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ORIGINAL ARTICLE
Year : 2015  |  Volume : 7  |  Issue : 7  |  Page : 306-309

Youtube as a source of information on Ebola virus disease


1 Department of Medicine, Reading Health System, West Reading, Pennsylvania, USA
2 Department of Medicine, Tribhuwan University Teaching Hospital, Kathmandu, Nepal

Correspondence Address:
Dr. Ranjan Pathak
Reading Health System, 6th Ave and Spruce St, West Reading, Pennsylvania-19611
USA
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Source of Support: None, Conflict of Interest: None


DOI: 10.4103/1947-2714.161244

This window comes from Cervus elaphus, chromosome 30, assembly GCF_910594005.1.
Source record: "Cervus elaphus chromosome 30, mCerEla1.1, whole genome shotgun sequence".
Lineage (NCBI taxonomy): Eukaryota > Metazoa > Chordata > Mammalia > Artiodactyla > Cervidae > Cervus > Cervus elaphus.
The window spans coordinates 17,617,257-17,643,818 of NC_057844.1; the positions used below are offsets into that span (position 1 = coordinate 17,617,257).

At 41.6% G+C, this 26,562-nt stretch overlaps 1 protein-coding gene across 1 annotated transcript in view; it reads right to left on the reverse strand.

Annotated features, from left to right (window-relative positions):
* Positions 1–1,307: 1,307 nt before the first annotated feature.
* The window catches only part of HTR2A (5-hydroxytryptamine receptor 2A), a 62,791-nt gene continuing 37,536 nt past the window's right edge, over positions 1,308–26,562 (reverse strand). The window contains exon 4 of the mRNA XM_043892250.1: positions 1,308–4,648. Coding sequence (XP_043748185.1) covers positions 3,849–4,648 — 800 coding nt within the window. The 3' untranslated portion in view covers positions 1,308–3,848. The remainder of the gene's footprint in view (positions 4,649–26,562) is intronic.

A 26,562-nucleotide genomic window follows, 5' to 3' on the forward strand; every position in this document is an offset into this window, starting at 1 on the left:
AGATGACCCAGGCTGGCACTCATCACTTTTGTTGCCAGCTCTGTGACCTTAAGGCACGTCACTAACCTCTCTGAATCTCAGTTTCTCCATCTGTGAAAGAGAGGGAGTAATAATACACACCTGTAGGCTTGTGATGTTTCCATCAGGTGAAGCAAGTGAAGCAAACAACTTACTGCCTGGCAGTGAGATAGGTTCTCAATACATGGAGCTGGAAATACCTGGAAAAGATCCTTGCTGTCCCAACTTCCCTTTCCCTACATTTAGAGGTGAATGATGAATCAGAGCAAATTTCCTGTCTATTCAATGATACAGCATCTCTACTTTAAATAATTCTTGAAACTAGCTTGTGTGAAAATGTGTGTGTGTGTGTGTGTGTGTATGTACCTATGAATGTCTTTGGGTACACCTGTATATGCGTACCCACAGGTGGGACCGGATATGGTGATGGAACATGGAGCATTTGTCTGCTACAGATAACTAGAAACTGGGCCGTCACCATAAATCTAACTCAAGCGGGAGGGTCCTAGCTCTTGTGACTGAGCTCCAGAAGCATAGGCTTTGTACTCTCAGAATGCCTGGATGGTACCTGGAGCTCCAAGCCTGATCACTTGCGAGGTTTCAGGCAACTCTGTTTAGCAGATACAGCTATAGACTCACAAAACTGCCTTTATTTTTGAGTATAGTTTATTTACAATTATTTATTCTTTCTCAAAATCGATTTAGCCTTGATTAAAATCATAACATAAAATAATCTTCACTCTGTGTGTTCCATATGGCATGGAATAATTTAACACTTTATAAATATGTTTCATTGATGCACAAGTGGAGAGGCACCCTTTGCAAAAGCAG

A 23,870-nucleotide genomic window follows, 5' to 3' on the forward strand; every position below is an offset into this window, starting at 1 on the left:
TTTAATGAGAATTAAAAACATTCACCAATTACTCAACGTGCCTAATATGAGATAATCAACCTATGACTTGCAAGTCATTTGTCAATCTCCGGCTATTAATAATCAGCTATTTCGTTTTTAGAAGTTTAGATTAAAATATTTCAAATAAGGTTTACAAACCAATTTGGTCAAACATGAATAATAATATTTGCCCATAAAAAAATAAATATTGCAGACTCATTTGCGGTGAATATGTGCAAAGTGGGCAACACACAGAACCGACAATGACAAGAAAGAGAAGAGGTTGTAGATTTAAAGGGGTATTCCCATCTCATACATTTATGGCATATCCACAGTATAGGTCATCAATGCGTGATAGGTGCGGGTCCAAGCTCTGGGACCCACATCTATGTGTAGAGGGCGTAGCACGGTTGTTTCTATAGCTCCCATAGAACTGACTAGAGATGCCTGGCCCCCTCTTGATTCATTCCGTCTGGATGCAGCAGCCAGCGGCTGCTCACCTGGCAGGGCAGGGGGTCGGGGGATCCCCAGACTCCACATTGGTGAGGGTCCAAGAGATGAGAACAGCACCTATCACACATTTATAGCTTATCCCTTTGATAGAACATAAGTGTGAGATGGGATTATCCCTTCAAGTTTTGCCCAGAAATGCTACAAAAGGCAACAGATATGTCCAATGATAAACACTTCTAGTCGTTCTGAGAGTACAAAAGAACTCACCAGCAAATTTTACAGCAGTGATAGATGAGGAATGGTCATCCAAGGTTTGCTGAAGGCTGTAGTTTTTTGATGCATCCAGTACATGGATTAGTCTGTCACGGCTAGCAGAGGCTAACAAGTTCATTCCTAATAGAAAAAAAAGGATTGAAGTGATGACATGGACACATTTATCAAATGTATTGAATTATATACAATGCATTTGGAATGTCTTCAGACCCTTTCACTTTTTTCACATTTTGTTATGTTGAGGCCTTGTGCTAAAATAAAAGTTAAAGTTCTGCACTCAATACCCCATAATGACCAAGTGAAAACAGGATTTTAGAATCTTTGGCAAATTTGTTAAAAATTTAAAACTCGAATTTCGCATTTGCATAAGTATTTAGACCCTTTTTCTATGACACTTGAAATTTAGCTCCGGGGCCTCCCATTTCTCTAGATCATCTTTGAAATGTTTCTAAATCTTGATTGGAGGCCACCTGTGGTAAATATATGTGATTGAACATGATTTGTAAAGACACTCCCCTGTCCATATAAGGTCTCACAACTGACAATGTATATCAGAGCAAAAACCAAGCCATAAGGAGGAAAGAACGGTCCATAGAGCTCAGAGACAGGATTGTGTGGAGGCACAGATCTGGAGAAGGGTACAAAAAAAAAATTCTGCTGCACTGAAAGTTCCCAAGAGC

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Background: The current West Africa epidemic of Ebola virus disease (EVD), which began from Guinea in December 2013, has been the longest and deadliest Ebola outbreak to date. With the propagation of the internet, public health officials must now compete with other official and unofficial sources of information to get their message out. Aims: This study aimed at critically appraising videos available on one popular internet video site (YouTube) as a source of information for Ebola virus disease (EVD). Materials and Methods: Videos were searched in YouTube (http://www.youtube.com) using the keyword "Ebola outbreak" from inception to November 1, 2014 with the default "relevance" filter. Only videos in English language under 10 min duration within first 10 pages of search were included. Duplicates were removed and the rest were classified as useful or misleading by two independent reviewers. Video sources were categorized by source. Inter-observer agreement was evaluated with kappa coefficient. Continuous and categorical variables were analyzed using the Student t-test and Chi-squared test, respectively. Results: One hundred and eighteen out of 198 videos were evaluated. Thirty-one (26.27%) videos were classified as misleading and 87 (73.73%) videos were classified as useful. The kappa coefficient of agreement regarding the usefulness of the videos was 0.68 (P < 0.001). Independent users were more likely to post misleading videos (93.55% vs 29.89%, OR = 34.02, 95% CI = 7.55-153.12, P < 0.001) whereas news agencies were most likely to post useful videos (65.52% vs 3.23%, OR = 57.00, 95% CI = 7.40-438.74, P < 0.001). Conclusions: This study demonstrates that majority of the internet videos about Ebola on YouTube were characterized as useful. Although YouTube seems to generally be a useful source of information on the current outbreak, increased efforts to disseminate scientifically correct information is desired to prevent unnecessary panic among the among the general population.


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